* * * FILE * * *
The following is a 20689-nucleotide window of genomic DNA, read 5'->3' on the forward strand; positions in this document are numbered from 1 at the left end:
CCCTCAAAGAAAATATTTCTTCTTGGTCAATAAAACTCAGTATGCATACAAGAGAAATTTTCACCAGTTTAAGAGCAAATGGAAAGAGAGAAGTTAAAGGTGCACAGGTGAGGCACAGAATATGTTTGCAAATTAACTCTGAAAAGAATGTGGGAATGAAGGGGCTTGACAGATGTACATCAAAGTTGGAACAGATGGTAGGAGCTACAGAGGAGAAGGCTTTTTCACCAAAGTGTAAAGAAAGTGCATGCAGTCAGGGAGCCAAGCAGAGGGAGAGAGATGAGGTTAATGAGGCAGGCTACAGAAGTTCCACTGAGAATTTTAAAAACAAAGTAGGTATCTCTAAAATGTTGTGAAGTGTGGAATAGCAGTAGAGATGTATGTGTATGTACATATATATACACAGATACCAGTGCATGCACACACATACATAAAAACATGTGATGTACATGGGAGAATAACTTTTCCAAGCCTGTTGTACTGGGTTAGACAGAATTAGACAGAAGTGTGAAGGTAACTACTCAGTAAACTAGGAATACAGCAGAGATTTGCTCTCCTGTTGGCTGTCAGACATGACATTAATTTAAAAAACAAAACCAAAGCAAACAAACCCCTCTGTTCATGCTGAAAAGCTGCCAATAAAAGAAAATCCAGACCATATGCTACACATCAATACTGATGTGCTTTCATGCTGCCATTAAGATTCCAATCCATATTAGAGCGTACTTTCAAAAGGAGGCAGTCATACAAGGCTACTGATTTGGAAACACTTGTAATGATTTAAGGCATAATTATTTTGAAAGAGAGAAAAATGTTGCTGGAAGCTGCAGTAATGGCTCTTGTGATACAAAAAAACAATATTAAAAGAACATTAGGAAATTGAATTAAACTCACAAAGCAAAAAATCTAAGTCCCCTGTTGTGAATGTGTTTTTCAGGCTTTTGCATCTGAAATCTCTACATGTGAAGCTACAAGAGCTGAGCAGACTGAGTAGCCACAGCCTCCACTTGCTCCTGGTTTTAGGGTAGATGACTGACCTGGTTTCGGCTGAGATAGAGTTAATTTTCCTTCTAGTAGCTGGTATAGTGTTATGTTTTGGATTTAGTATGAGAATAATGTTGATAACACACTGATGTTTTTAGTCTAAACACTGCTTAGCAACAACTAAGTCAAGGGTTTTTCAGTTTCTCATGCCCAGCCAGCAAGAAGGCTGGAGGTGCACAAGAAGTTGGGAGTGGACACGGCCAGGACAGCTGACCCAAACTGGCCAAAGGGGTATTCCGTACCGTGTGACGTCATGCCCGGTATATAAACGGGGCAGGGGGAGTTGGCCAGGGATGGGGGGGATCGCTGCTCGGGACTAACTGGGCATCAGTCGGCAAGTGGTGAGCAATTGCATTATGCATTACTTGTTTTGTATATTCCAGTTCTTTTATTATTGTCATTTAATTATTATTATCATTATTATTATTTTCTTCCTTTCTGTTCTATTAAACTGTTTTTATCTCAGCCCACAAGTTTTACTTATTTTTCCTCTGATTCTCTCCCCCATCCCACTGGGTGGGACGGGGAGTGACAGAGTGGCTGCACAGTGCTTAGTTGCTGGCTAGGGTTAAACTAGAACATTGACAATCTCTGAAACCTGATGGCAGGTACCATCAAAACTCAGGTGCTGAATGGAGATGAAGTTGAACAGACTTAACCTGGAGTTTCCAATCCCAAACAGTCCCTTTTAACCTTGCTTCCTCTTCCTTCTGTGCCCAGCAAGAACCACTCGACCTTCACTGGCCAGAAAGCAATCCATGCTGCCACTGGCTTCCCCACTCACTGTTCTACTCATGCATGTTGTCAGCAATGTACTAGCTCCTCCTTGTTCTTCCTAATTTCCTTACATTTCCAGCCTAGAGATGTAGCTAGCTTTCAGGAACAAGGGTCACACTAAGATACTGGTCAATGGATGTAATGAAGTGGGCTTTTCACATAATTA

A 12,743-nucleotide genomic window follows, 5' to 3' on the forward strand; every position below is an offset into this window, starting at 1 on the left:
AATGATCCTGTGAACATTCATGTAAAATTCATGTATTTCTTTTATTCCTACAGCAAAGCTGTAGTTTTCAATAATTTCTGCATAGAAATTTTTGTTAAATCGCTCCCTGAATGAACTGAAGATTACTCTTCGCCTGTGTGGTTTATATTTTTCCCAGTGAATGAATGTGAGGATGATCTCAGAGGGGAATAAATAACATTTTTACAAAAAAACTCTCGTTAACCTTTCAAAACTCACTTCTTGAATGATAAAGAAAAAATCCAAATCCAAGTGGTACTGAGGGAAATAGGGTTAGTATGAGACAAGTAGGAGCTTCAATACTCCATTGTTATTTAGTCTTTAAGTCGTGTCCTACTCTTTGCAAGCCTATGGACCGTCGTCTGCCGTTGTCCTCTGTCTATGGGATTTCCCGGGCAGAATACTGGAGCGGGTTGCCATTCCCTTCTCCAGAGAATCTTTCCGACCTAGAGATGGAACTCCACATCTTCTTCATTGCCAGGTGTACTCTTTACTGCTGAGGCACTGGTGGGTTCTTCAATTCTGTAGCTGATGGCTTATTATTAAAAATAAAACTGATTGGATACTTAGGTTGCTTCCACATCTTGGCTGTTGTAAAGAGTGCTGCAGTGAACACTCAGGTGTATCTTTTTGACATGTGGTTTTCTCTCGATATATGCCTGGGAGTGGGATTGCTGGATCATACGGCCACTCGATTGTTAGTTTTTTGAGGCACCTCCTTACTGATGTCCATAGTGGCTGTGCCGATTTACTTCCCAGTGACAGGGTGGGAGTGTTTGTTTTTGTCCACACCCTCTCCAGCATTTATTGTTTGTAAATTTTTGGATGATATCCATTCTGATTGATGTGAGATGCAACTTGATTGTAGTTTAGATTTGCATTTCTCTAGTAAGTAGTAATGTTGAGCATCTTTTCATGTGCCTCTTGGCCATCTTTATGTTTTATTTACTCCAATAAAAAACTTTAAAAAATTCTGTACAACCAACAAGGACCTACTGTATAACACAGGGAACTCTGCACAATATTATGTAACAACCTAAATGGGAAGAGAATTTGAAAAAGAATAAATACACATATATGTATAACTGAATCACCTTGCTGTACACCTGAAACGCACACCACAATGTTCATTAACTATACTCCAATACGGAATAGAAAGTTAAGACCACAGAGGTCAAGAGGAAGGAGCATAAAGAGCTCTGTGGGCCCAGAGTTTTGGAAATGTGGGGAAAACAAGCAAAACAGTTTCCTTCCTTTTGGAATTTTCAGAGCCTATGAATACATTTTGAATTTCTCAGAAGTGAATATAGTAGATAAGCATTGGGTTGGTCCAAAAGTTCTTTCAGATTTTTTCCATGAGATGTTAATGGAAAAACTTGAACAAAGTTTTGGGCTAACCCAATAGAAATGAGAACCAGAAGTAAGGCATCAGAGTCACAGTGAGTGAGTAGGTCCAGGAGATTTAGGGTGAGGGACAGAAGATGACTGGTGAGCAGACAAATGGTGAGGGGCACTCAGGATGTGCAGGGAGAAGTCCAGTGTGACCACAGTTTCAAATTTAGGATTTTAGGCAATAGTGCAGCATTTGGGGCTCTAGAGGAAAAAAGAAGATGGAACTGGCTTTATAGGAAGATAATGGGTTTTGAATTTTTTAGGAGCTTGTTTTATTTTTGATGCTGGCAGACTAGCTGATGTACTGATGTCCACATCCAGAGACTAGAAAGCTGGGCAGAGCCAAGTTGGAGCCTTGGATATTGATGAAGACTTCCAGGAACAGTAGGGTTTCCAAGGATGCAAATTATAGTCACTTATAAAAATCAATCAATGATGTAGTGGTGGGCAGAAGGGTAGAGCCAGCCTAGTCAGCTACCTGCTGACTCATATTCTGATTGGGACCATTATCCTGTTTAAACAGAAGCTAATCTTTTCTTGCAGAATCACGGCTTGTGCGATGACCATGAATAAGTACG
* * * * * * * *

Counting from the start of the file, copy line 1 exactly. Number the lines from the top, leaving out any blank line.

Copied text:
The following is a 20689-nucleotide window of genomic DNA, read 5'->3' on the forward strand; positions in this document are numbered from 1 at the left end: